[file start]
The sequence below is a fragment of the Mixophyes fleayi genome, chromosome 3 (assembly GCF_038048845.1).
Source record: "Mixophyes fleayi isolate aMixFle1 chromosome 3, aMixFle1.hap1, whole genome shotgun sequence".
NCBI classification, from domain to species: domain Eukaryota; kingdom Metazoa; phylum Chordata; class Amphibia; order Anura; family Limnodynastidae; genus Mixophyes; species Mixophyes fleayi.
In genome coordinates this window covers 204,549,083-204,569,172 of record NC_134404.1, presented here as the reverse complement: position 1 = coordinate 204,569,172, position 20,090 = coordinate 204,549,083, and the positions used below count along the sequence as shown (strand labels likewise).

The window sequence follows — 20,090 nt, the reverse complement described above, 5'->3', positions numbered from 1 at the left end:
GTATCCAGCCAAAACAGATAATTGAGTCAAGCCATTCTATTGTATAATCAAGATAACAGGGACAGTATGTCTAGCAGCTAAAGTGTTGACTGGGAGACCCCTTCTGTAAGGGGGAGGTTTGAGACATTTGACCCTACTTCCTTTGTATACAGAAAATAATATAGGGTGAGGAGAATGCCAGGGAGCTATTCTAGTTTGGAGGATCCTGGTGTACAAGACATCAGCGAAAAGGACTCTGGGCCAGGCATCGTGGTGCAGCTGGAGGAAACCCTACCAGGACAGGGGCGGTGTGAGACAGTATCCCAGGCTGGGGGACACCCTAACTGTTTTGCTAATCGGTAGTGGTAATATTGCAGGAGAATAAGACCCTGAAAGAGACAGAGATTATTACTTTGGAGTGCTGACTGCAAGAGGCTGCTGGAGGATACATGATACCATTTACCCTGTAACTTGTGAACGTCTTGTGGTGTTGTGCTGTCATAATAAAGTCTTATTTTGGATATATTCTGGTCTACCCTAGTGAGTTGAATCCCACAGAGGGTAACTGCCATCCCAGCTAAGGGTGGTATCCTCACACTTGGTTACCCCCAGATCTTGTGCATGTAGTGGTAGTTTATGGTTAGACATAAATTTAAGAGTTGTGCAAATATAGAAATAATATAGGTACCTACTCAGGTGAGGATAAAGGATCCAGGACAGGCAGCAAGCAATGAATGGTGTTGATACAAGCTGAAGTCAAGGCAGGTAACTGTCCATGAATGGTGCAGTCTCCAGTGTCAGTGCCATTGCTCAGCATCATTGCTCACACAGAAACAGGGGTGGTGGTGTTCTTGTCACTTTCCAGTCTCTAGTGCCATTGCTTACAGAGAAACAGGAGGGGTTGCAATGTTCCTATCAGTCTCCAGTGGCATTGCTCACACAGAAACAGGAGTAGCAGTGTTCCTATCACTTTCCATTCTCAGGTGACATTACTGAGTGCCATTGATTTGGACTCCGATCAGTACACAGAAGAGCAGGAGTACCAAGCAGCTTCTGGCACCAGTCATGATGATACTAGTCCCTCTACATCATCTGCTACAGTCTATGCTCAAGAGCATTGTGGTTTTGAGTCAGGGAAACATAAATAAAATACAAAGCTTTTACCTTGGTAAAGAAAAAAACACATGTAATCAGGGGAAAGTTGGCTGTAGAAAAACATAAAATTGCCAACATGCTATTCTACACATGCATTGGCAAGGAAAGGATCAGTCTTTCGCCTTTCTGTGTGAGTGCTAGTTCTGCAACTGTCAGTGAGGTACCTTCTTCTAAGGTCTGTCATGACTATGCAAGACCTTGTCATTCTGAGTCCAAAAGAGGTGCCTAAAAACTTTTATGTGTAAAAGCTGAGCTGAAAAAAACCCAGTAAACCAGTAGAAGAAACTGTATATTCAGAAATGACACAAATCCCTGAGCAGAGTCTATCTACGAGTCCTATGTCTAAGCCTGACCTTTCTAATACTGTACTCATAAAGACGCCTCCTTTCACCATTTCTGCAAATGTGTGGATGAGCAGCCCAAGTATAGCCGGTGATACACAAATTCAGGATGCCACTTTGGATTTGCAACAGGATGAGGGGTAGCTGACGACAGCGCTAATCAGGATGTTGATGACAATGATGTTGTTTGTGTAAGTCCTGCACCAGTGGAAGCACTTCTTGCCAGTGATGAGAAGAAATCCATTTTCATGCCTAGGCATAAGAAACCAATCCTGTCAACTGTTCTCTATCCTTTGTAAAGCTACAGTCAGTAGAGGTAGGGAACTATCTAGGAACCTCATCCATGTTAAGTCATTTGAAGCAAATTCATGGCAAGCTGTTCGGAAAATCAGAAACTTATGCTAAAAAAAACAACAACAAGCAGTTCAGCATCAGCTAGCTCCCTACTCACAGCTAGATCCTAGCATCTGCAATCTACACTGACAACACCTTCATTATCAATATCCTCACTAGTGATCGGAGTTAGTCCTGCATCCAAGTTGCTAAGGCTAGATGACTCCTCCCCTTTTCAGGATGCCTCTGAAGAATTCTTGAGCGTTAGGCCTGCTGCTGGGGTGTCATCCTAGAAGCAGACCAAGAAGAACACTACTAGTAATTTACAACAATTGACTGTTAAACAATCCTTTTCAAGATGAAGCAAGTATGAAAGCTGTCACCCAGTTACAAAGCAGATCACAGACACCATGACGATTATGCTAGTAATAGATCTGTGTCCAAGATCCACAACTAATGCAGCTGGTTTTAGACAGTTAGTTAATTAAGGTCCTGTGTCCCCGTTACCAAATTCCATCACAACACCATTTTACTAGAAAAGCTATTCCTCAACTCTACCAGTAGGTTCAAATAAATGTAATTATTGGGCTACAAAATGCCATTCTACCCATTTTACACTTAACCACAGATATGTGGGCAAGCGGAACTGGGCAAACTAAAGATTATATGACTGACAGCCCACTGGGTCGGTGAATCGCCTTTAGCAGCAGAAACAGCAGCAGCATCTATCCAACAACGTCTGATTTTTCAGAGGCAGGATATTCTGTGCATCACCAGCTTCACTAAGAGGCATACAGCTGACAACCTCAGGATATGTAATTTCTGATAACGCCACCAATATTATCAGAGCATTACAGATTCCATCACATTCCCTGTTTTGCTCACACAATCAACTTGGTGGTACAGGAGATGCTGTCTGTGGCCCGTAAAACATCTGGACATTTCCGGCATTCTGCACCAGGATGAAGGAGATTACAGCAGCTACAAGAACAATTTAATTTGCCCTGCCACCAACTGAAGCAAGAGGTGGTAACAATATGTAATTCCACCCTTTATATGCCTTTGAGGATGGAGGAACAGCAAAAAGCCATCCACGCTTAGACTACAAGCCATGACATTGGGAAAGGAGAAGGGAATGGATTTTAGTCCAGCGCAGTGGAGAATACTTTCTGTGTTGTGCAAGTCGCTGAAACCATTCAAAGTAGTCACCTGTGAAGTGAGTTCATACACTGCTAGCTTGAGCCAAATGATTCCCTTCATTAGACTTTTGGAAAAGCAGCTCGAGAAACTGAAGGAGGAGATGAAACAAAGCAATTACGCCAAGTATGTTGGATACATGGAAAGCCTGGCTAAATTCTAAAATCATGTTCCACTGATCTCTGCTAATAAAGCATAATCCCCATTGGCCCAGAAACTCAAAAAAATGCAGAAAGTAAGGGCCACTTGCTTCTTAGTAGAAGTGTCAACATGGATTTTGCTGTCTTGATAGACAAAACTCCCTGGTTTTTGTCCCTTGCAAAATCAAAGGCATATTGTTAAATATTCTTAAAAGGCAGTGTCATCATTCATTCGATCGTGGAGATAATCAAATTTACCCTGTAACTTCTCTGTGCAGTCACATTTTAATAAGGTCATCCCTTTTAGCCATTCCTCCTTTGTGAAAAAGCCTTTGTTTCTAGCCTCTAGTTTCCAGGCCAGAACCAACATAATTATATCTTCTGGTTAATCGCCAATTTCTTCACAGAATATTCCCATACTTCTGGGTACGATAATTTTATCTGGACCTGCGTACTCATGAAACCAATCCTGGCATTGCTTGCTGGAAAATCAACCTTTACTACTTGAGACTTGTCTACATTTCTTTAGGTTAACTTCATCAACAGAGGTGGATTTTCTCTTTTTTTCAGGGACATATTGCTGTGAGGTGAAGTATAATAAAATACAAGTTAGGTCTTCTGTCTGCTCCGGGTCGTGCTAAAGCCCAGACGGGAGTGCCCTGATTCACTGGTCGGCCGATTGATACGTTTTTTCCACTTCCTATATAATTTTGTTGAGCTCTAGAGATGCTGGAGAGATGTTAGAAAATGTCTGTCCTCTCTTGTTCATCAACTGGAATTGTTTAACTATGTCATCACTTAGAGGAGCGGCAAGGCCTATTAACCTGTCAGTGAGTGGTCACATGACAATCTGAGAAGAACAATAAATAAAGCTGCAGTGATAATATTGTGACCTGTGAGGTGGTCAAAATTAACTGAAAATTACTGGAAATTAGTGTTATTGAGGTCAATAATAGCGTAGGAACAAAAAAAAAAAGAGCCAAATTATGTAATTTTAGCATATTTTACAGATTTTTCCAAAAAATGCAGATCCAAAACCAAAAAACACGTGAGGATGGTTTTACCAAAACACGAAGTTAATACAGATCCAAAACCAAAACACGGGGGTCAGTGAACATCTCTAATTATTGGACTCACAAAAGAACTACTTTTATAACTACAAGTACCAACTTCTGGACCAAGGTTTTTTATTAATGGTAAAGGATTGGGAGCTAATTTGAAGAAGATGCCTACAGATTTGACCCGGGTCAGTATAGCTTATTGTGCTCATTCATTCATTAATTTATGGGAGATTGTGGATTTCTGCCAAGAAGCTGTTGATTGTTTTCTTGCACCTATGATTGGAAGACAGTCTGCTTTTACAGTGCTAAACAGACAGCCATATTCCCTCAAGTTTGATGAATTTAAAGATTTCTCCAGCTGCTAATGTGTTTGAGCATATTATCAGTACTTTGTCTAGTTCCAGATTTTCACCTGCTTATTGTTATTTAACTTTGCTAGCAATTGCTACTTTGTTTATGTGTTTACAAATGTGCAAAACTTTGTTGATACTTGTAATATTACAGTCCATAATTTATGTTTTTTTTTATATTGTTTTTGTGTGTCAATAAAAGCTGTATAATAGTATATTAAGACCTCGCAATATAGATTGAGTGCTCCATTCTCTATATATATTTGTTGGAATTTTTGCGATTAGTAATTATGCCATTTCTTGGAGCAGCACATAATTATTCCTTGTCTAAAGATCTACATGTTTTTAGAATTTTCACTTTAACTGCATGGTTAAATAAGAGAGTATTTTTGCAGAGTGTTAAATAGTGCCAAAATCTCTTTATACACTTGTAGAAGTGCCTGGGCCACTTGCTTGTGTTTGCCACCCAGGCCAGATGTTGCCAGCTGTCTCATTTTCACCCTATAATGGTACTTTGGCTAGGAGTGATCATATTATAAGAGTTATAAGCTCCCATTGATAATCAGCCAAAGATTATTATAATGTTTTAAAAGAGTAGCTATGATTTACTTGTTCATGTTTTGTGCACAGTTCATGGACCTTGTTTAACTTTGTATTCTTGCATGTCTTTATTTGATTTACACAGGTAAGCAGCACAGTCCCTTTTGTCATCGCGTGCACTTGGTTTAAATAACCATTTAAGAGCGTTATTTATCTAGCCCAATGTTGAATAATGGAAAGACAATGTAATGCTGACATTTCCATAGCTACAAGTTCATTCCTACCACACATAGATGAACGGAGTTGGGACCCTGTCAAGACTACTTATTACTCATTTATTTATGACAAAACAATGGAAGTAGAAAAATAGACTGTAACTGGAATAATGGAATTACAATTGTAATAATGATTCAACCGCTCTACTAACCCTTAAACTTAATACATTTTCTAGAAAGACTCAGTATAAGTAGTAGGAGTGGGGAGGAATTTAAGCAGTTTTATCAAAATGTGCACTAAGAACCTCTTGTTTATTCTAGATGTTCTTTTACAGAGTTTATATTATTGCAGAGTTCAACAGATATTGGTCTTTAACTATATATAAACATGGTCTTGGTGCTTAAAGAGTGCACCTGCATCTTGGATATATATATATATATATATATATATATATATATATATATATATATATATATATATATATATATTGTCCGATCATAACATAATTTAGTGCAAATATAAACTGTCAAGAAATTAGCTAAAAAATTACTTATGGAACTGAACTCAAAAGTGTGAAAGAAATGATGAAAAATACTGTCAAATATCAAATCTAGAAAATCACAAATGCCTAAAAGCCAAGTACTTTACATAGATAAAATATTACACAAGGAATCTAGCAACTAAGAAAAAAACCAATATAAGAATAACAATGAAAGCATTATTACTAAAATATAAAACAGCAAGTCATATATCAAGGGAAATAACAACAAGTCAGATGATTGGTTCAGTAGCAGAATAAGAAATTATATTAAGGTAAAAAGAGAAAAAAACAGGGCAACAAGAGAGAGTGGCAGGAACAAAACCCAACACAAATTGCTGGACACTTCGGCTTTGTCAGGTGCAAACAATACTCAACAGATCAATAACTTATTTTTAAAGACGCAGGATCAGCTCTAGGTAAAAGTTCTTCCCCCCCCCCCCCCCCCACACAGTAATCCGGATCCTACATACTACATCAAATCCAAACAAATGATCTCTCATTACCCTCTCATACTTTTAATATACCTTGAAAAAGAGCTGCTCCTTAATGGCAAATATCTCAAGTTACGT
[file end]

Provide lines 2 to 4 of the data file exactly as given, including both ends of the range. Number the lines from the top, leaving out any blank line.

Source record: "Mixophyes fleayi isolate aMixFle1 chromosome 3, aMixFle1.hap1, whole genome shotgun sequence".
NCBI classification, from domain to species: domain Eukaryota; kingdom Metazoa; phylum Chordata; class Amphibia; order Anura; family Limnodynastidae; genus Mixophyes; species Mixophyes fleayi.
In genome coordinates this window covers 204,549,083-204,569,172 of record NC_134404.1, presented here as the reverse complement: position 1 = coordinate 204,569,172, position 20,090 = coordinate 204,549,083, and the positions used below count along the sequence as shown (strand labels likewise).